Posts tagged as:

labor unions

  • “Telling Employee He Is ‘Eligible’ For Bonus Not Enough to Create Contractual Obligation” [Chris Parkin/Daniel Schwartz; Connecticut appeals court]
  • Richard Epstein on Obama’s anti-LGBT-discrimination edict for federal contractors [Hoover "Defining Ideas"]
  • D.C. Circuit panel, Janice Rogers Brown writing, strikes down DC tour guide licensing scheme [Ilya Shapiro/Cato, WaPo, Orin Kerr]
  • “Why Progressives Shouldn’t Support Public Workers Unions” [Dmitri Mehlhorn/Daily Beast]
  • “James Sherk of Heritage on Members-Only Bargaining” [On Labor]
  • As discrimination law gradually swallows all else: “Rep. Keith Ellison wants to make union organizing a civil right” [MSNBC]
  • NY Senate committee gives approval to “workplace bullying” law. On thin constitutional ice? [Hans Bader/CEI, earlier]

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Labor roundup

by Walter Olson on July 11, 2014

  • California tenure lawsuit exposes rift between Democratic establishment and teachers’ union [Sean Higgins, Washington Examiner]
  • NLRB pushing new interpretation to sweep much outsourcing into “joint employment” for labor law purposes [Marilyn Pearson, Inside Counsel]
  • Restaurant “worker centers” campaign against tipping. Perhaps a sign their interests not fully aligned with waitstaffs’? [Ryan Williams, DC]
  • NLRB’s edict against non-union employers’ confidentiality policies emblematic of its activist stance lately [Karen Michael, Times-Dispatch]
  • Three public sector unions spent $4.3 million on Connecticut state political activities in 2011-2013 cycle [Suzanne Bates, Raising Hale]
  • Sen. Lindsey Graham prepares funding rider to block NLRB “micro-union” recognition [Fred Wszolek, background]
  • “Table Dance Manager” glitch alleged: “Exotic dancers + allegedly malfunctioning software = Fair Labor lawsuit” [Texas Lawyer]

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In more than a dozen states in recent years, governors, legislators or both have arranged through law or regulation to install unions to represent the fast-growing ranks of home health and child care workers, who in many instances are family members receiving a state stipend for looking after their own loved ones. In Harris v. Quinn, a five-member majority of the U.S. Supreme Court ruled that it violates the First Amendment rights of these recipients to require them to pay dues to a union of whose views and activities they may not approve. It did not alter — for now, at least — the 1977 Abood precedent under which full-fledged public workers can be required to pay such dues, instead recognizing a new category of “partial public employees.”

I explore some of the implications in this Cato podcast with interviewer Caleb Brown. Earlier on Harris v. Quinn here.

P.S. A tip-off from SCOTUS on where it intends to take Harris logic? One view from the Left [In These Times] Ruling is rebuke to various governors, including Maryland’s Martin O’Malley, who have employed executive orders to unionize home health carers [Marc Kilmer, MPPI; related, George Leef] Eugene Volokh dissents on the underlying “bedrock” First Amendment issue [Volokh Conspiracy] Will a teacher’s case called Friedrich v. CTA be the vehicle for revisiting Abood? [Jason Bedrick, Cato] And some clues that the first draft of Harris v. Quinn might have overturned Abood, before the majority reconsidered and pulled back [Jack Goldsmith, Sachs, Homer, at On Labor]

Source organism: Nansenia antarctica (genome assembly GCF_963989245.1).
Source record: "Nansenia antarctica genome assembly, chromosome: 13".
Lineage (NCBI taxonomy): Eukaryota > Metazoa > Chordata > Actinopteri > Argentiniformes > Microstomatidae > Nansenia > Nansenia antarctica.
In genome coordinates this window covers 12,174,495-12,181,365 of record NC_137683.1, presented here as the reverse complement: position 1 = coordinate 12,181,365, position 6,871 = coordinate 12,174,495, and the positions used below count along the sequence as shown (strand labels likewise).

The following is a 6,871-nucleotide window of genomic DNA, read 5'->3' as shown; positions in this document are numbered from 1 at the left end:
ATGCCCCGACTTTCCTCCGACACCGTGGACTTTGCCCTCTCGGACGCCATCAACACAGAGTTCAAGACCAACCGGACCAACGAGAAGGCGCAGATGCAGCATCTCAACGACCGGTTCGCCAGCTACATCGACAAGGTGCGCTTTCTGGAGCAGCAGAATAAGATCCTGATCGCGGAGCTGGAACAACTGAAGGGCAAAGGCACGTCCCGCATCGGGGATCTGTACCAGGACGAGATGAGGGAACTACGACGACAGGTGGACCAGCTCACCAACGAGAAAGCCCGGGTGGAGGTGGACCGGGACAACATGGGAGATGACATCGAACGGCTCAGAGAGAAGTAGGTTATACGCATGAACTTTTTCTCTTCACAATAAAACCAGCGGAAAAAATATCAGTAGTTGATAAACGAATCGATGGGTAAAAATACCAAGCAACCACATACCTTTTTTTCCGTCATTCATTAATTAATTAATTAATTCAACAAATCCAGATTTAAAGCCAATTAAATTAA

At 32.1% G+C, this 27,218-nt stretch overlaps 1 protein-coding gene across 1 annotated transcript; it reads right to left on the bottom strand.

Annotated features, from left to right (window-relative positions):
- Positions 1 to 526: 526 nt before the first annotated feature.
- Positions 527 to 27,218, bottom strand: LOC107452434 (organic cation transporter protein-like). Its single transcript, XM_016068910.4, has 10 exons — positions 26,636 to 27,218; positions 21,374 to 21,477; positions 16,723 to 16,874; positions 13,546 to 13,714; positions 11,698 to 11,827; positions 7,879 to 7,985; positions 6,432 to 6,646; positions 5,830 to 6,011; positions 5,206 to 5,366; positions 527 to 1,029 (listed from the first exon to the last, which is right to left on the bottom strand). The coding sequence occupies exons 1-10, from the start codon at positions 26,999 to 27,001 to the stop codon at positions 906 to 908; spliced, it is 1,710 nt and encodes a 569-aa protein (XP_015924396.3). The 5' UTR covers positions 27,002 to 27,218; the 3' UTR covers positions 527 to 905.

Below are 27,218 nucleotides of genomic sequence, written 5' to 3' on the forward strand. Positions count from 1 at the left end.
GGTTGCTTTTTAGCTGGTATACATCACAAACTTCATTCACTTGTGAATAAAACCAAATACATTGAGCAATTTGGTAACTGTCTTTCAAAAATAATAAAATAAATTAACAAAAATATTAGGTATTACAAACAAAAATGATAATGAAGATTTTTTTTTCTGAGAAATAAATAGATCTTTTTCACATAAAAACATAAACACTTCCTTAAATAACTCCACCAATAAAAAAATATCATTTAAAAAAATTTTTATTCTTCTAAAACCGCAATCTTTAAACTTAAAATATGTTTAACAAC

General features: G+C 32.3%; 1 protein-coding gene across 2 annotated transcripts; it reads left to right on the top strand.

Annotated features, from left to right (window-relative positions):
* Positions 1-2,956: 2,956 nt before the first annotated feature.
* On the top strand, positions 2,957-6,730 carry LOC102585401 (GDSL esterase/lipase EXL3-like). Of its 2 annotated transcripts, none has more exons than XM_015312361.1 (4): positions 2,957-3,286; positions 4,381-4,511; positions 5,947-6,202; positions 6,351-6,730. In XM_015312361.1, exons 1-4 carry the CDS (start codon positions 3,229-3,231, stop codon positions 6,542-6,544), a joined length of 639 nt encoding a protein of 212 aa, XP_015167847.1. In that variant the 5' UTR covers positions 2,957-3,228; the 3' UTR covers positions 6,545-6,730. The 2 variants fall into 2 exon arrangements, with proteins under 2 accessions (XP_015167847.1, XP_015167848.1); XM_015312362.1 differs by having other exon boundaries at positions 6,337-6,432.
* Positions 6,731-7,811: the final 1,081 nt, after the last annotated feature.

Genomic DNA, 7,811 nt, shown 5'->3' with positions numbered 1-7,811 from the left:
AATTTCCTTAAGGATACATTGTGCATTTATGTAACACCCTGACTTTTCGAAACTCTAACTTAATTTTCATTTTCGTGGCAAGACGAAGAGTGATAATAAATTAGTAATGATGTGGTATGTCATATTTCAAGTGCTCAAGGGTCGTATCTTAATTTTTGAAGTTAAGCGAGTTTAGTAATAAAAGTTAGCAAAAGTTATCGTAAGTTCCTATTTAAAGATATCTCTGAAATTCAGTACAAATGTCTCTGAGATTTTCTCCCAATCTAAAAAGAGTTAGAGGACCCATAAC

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Cross-posted from Cato at Liberty, a guest post from my Cato colleague Andrew Grossman:

Enough is enough, the Supreme Court ruled today in Harris v. Quinn regarding the power of government to force public employees to associate with a labor union and pay for its speech. Although the Court did not overturn its 1977 precedent, Abood, allowing states to make their workers contribute to labor unions, it declined to extend that principle to reach recipients of state subsidies—in this case, home-care workers who receive modest stipends from the state of Illinois’ Medicaid program but are not properly considered “employees” of the state.

The Court is right that Abood is “something of an anomaly” because it sacrifices public workers’ First Amendment rights of speech and association to avoid their “free-riding” on the dues of workers who’ve chosen to join a union, the kind of thing that rarely if ever is sufficient to overcome First Amendment objections. But Abood treated that issue as already decided by prior cases, which the Harris Court recognizes it was not–a point discussed at length in Cato’s amicus briefAbood was a serious mistake, Harris concludes, because public-sector union speech on “core issues such as wages, pensions, and benefits are important political issues” and cannot be distinguished from other political speech, which is due the First Amendment’s strongest protection. A ruling along those lines would spell the end of compulsory support of public-sector unions, a major source of funds and their clout.

It was enough, however, in Harris for the Court to decline Illinois’ invitation “to approve a very substantial expansion of Abood’s reach.” Illinois claimed that home-care workers were public employees for one purpose only: collective bargaining. But these workers were not hired or fired by the state, supervised by the state, given benefits by the state, or otherwise treated as state workers. And for that reason, Abood’s purposes, which relate only to actual “public employees,” simply do not apply. Were the law otherwise, the Court observed, “a host of workers who receive payments from a governmental entity for some sort of service would be candidates for inclusion within Abood’s reach.”